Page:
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We all know of talented women who have graced the stage and the studio and became great legends in the process. Women such as Dorothy Dandridge, Diana Ross, Etta James and Lena Horne have all been indexed in our minds and talented, untouchable women who made their mark because of their talent, beauty and charisma. And for each of those women, we know that there is a great number of women who found their home in  entertainment, but didn’t emerge as a household name. It’s about time that we pay tribute to some of these women.

Syreeta Wright

The Grammy-nominated songstress, Syreeta was discovered by Brian Holland, and did a great deal of collaborations with dozens of famous artists and producers, including her title producer and ex-husband, Stevie Wonder. She also sang background for the Supremes, Diana Ross, Deniece Williams and Minnie Riperton. Always having an active hand in the success of others’ songs and albums, the artist never acquired the following that some of her colleagues did. During the summer of 2004, following a two year struggle with congestive heart failure, she died from complications related to cancer.


Darine Stern

Oct. 1971, Playboy Magazine published its first magazine with an African American woman featured on the cover. That black woman was Chicago-native Darine Stern, born November 1947. She was featured in the nude, sitting in a chair which presented the Playboy logo. The iconic photo was shot by photographer Richard Fegley, and directed by Playboy’s art designer Len Willis.

While some may argue that  there is no particular honor in being photographed nude, there is honor in being a pioneer…and show casing black beauty as being equivalent in every way to white beauty.  Stern went on to become an esteemed model, and was represented by Ford Models, L.A. Models and Models of Chicago. The model and playmate, unfortunately, lost her battle against breast cancer in 1994 at the age of 46.


Paris Dupree

Paris Dupree, a legend in the Harlem ballroom industry, helped launch a subculture of fervently creative Latino, African American, gay and transgender individuals who performed at an annual drag show competitions.  The ballroom scene consisted of five founding house mothers, Dupree founding and mothering the House of Dupree in mid-1970’s. Dupree’s annual ball, entitled Paris is Burning inspired the title of the 1990 Jennie Livingston documentary based on the New York drag ball scene. Dupree recently passed away in August of this year.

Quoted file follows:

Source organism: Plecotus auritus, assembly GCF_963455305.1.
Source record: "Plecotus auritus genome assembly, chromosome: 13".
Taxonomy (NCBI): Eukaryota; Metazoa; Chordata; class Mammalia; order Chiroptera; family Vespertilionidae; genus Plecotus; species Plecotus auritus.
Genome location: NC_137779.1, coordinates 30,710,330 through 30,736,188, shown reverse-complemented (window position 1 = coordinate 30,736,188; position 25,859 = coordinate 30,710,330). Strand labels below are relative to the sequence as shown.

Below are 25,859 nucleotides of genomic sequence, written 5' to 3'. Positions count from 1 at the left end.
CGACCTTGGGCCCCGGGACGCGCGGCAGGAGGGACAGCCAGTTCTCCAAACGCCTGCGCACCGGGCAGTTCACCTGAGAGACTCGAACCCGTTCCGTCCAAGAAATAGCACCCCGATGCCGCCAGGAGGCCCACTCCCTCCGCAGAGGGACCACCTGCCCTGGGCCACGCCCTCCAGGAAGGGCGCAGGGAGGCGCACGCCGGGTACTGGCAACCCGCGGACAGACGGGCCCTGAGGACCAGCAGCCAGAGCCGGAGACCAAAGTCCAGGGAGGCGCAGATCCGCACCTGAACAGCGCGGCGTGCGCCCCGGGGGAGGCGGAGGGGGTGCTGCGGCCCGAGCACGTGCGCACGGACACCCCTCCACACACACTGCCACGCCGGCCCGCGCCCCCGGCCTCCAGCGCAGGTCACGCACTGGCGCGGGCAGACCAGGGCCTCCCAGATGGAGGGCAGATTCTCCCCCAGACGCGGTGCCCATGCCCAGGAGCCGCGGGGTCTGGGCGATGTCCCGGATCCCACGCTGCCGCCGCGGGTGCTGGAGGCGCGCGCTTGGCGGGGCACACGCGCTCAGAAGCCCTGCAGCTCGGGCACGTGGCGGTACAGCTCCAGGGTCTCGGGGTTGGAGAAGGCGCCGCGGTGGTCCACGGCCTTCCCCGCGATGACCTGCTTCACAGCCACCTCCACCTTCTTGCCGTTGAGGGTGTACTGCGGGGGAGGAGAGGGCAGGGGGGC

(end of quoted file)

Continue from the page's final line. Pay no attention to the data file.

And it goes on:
Erica Kennedy

Once named one of 100 most influential African-Americans by Ebony Magazine, Erica Kennedy was an author, blogger, singer, fashion journalist and news correspondent –contributing to half dozen publications. Her biggest claim to fame was her novel Bling, which became a New York Times bestseller. She was also the best friend of model Kimora Lee Simmons. Kennedy’s second novel Feminista was published, with less success, by St. Martin Press in 2009. Earlier this summer, unfortunately, Kennedy was found dead in her home –and the cause of her death is currently unknown.




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Madge Sinclair

Kingston, Jamaica-born actress, Madge Sinclair pursued acting in New York after role as a teacher in her homeland. Years after being in the states, she appeared on the acclaimed miniseries Roots which earned her an Emmy nomination. She also appeared in Coming to America, The Lion King, Me and the Boys and Star Trek. On Star Trek, she appear as the first female starship captain to ever appear on the series.  In 1995, Madge died of leukemia and was buried in Jamaica.  



Nina Mae McKinney

The Vintage Vixen Nina Mae McKinney, known as the “The Black Garbo,” debuted on Broadway, dancing in a chorus line for the musical Blackbirds of 1928. It was there that she was discovered by MGM film director King Vidor. Smitten with McKinney, he cast her as one of the lead in his 1929 film, Hallelujah, making her the first African American woman to attain a main role in a mainstream movie. The fame that she achieved with Halleljah helped her to secure a five-year contract with MGM studios, establishing her as the first African American, ever, to secure a contract with a major studio. After appearing in a number of Hollywood movies, including a few with all Black castings, she left for Europe because of racism. She performed in Paris and England, and later retired to Greece after the war. During the spring of 1967 McKinney suffered a fatal heart attack.


Cree Summers

Still alive and well, (unlike everyone else on this list) Cree Summer makes her dent on the entertainment world with her voice. Best known as Freddie from the late 80’s sitcom A Different World, Cree has spent a number of years singing, and erecting dozens upon dozens of animated characters with her raspy yet lulling voice. She has done voice over work for over one-hundred animated movies, video games and television series, including: Animaniacs, Marvel Super Hero Squad, Final Fantasy X, Ben 10, Hellboy: Blood and Iron, Celebrity Death Match and Pinky and the Brain.


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